Information for this cross-sectional study came from the College of Family Physicians of Canada’s NFPWS15 conducted in 2001 as a census survey of all practising family physicians in Canada. Population information was obtained from Table 051-0001 on the Statistics Canada website.16 The 2001 NFPWS questionnaire was developed by a working group of the Janus Project Coordinating Committee who wanted to ensure that data gathered in the 2001 survey would be comparable to that gathered in the 1997-1998 National Family Physician Survey. The committee also wanted the questionnaire to explore new areas of interest. A pilot study was conducted in the summer of 2000, and the resulting recommendations were included in the final version of the questionnaire. National-level estimates based on 2001 NFPWS results are considered accurate to within ± 0.64% 19 times out of 20.
Data and definitions
Items from the self-administered questionnaire that were used for this study are place of residency program (Atlantic—Dalhousie University, Memorial University of Newfoundland; Quebec—Laval University, McGill University, University of Montreal, University of Sherbrooke; Ontario—McMaster University, Queen’s University, University of Ottawa, University of Toronto, University of Western Ontario; Prairies—University of Alberta, University of Calgary, University of Manitoba, University of Saskatchewan; British Columbia—University of British Columbia; Territories—none) and current region of practice (Atlantic—Newfoundland and Labrador, Nova Scotia, Prince Edward Island, New Brunswick; Quebec; Ontario; Prairies—Manitoba, Saskatchewan, Alberta; British Columbia). Omission of the territories and amalgamation of provinces were dictated by small sample size and the need to protect confidentiality.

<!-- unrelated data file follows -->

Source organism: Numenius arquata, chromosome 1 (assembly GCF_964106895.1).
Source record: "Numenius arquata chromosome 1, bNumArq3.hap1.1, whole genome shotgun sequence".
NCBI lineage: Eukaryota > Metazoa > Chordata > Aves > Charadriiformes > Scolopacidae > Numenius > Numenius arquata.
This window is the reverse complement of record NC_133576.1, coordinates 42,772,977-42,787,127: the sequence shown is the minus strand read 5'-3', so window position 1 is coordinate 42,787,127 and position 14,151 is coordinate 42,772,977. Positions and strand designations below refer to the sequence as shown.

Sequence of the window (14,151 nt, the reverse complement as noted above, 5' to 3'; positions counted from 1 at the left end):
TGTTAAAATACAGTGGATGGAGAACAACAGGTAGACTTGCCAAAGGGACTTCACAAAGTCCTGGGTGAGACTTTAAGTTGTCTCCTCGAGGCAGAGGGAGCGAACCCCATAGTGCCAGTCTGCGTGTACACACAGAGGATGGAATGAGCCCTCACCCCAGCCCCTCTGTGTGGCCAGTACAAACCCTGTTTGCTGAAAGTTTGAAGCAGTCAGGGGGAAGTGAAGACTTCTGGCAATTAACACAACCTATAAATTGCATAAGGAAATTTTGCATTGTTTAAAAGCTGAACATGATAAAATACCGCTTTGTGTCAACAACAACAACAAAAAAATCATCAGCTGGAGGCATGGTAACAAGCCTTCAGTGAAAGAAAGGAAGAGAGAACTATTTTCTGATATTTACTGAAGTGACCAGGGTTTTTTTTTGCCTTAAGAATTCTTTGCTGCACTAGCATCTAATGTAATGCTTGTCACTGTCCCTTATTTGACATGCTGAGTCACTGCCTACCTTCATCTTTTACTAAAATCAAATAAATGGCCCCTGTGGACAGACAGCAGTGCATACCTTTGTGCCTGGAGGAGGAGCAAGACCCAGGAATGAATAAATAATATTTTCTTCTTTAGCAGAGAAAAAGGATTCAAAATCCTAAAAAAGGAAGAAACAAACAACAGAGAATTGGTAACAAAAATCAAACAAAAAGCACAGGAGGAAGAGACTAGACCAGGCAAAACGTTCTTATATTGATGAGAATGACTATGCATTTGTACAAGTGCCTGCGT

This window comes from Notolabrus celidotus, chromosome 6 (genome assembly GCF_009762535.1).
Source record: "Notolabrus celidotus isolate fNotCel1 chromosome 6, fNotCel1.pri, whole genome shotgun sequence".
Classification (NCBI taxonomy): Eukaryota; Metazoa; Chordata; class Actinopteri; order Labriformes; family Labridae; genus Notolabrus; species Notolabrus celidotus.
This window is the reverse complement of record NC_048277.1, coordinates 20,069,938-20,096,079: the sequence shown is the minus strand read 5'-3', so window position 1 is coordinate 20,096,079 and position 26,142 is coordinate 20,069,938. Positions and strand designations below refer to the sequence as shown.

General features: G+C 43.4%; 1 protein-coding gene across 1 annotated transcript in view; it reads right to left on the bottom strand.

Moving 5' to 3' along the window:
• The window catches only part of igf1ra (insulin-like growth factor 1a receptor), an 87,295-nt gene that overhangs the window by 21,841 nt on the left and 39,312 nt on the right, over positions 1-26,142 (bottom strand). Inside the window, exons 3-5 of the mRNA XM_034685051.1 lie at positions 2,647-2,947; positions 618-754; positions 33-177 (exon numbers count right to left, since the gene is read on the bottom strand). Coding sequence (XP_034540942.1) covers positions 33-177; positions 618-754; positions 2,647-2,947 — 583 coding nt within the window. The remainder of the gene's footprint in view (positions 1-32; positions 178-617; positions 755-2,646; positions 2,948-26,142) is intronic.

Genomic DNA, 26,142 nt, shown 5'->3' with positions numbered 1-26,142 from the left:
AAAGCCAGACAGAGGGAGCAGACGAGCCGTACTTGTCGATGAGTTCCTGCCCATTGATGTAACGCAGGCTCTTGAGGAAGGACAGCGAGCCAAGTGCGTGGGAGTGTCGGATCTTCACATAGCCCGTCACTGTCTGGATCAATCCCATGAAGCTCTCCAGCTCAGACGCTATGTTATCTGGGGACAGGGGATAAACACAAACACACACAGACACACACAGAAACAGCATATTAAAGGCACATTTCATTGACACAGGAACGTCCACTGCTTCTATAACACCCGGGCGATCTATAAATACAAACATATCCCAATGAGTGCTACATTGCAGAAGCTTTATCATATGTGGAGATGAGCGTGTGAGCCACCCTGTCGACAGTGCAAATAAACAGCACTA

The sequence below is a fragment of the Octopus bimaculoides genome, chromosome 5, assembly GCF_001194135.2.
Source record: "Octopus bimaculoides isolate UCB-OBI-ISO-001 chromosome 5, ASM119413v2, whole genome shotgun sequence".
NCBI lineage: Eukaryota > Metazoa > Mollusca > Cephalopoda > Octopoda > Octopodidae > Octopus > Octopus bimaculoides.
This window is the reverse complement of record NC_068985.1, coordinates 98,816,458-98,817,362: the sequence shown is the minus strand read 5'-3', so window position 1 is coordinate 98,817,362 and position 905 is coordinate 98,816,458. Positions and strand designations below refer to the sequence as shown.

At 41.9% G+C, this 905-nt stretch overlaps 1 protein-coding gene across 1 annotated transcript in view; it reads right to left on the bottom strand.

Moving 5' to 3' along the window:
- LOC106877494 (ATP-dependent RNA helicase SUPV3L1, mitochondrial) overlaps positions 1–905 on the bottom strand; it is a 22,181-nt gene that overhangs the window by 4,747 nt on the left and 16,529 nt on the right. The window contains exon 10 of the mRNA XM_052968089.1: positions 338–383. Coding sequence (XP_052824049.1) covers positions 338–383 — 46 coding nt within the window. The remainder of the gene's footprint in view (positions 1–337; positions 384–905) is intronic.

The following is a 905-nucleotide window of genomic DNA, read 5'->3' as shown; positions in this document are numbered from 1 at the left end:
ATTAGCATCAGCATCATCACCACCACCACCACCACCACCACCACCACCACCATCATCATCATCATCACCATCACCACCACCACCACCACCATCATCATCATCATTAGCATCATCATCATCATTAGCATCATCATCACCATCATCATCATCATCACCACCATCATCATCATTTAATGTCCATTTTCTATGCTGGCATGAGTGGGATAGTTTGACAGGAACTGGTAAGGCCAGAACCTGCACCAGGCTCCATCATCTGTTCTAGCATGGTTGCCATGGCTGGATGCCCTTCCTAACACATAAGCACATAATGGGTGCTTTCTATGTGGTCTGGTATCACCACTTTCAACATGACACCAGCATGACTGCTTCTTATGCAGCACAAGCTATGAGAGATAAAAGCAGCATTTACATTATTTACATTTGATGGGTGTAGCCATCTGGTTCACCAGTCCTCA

The variables calculated in this study were as follows.
The target population for the 2001 NFPWS was the 25 520 eligible family physicians practising in Canada. Of these, 13 088 completed the questionnaire for a response rate of 51.2%. Analysis of basic demographic characteristics revealed that response rates varied by sex and geographic location (ie, the percentage of men and women and the geographic location of respondents were different from the distribution of these 2 characteristics for the total physician population). To adjust for significant differences in response rates by sex and health region and for nonresponse bias, the data were weighted. These weighting procedures were used to generate estimates for the entire eligible family physician population in Canada (ie, 25 520). Simply stated, about half of Canadian family physicians responded to the survey, and their answers were weighted by sex and geographic location to represent all Canadian physicians.